This is a building-wide enrichment program consisting of a series of posters and accompanying questions designed to pique student interest in science concepts and their application to the world in which we live. Accompanying each poster is a series... (View More) of question sheets of increasing difficulty levels that students answer and submit at a designated location (collection box, office, etc.). Random prize drawings can be used to recognize/celebrate student participation. The purpose is to expose students to and create school-wide interest about science so students want to "STOP for Science" as displays are changed throughout the year. Although the focus is building-wide, content can be linked to classrooms through use of accompanying teacher resource guides. The website includes several resources for program facilitators, including posters, answer sheets, podcasts, implementation guide and webinars for facilitators. The program targets grades 3-6 for independent use, but can be used with grades K-2 with adult or upper grade level assistance. Each poster in the series stands alone and is not tied to concepts in other posters. Therefore, posters can be displayed in any sequence desired. (View Less)

One particular type of domino game, sometimes called the All Fives Domino game, uses multiples of five in order to score points. It can be the basis for a number of games designed to develop conceptual understanding of multiples of numbers through... (View More) twelve and provide opportunities to reinforce learning objectives in a fun and competitive manner. This resource is from PUMAS - Practical Uses of Math and Science - a collection of brief examples created by scientists and engineers showing how math and science topics taught in K-12 classes have real world applications. (View Less)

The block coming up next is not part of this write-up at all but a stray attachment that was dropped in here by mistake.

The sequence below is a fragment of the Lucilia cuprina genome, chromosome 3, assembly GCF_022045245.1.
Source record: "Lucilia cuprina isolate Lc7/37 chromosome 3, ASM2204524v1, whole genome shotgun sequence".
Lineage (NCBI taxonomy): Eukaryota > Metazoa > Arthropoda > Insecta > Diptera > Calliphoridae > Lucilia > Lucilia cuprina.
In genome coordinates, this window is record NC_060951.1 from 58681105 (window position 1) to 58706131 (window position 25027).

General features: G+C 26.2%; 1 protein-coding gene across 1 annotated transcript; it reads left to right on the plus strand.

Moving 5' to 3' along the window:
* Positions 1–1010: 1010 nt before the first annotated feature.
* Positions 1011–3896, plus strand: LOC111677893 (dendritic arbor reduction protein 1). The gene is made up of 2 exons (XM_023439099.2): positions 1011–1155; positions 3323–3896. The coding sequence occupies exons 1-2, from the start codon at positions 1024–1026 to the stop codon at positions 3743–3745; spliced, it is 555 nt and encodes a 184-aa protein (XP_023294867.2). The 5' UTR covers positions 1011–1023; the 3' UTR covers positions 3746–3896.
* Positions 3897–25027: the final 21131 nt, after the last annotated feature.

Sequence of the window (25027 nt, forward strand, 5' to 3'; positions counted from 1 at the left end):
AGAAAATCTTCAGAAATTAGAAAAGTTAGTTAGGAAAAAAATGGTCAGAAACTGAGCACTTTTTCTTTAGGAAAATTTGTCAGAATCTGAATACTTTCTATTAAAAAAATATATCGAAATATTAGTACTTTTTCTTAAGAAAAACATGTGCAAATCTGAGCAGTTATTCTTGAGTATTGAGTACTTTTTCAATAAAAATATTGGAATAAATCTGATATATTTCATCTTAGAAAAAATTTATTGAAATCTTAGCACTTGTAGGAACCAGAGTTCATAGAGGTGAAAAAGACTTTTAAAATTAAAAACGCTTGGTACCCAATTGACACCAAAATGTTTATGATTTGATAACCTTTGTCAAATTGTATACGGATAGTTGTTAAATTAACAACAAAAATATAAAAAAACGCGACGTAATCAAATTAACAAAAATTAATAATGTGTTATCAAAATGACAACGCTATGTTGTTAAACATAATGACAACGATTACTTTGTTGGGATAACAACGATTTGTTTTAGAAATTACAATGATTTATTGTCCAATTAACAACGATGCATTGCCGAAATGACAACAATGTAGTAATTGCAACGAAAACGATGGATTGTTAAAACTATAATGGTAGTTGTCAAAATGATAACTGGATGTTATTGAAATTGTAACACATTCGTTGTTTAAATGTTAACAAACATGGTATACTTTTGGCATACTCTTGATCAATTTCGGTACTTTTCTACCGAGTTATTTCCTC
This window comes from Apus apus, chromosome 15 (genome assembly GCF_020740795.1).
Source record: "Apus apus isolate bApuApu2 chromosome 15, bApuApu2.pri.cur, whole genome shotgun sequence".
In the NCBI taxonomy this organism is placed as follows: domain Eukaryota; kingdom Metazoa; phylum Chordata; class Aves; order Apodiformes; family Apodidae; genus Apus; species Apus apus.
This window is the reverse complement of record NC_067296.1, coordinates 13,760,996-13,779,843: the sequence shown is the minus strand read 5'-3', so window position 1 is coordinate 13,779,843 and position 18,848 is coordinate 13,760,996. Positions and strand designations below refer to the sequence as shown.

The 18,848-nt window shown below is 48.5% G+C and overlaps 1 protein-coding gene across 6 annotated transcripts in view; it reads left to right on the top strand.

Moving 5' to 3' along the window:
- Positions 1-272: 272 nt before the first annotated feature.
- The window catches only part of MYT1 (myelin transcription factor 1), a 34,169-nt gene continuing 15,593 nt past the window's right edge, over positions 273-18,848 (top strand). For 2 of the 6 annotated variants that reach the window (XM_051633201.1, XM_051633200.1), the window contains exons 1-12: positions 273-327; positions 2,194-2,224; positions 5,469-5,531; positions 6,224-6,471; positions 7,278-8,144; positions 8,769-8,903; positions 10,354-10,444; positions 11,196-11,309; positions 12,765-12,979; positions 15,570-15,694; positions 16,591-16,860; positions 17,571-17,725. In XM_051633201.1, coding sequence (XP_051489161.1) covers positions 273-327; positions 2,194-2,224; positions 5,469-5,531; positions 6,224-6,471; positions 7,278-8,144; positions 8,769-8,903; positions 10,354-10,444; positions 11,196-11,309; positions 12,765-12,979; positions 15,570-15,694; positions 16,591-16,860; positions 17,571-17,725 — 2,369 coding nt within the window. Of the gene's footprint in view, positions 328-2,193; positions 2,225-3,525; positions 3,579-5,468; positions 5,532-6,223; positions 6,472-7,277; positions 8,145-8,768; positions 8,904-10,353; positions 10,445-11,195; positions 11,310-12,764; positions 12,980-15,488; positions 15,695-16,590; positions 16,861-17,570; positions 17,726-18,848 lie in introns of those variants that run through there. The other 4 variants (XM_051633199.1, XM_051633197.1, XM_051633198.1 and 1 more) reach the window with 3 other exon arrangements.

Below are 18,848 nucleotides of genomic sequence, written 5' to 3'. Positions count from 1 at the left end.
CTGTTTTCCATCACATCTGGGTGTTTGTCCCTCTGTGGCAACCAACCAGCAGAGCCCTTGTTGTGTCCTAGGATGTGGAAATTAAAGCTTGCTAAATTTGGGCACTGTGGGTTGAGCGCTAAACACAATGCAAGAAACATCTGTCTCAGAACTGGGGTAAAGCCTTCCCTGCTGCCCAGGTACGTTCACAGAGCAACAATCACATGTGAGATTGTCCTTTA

This article describes an approach designed to decrease math anxiety and teach students about the use of mathematical symbols simplifying radicals. A deck of cards is used in a demonstration, and a problem set using real life examples to master the... (View More) use of radicals is included. This resource is from PUMAS - Practical Uses of Math and Science - a collection of brief examples created by scientists and engineers showing how math and science topics taught in K-12 classes have real world applications. (View Less)

It is common in the real world to see mathematical examples where the cents sign was used when the dollar sign was supposed to be used. Converting and comparing decimals and fractions can help clear up this misconception. Two real coupons clipped... (View More) from a Sunday paper coupon section are included in this activity. This resource is from PUMAS - Practical Uses of Math and Science - a collection of brief examples created by scientists and engineers showing how math and science topics taught in K-12 classes have real world applications. (View Less)

This activity shows how an ordinary ruler can measure human reaction time (RT). Learners will convert a standard ruler into a time ruler (relating time and distance) and measure each others RT. They will also calculate means and variances and the RT... (View More) required to accomplish a specific task. Additional resources and an extension to this activity are available. This resource is from PUMAS - Practical Uses of Math and Science - a collection of brief examples created by scientists and engineers showing how math and science topics taught in K-12 classes have real world applications. (View Less)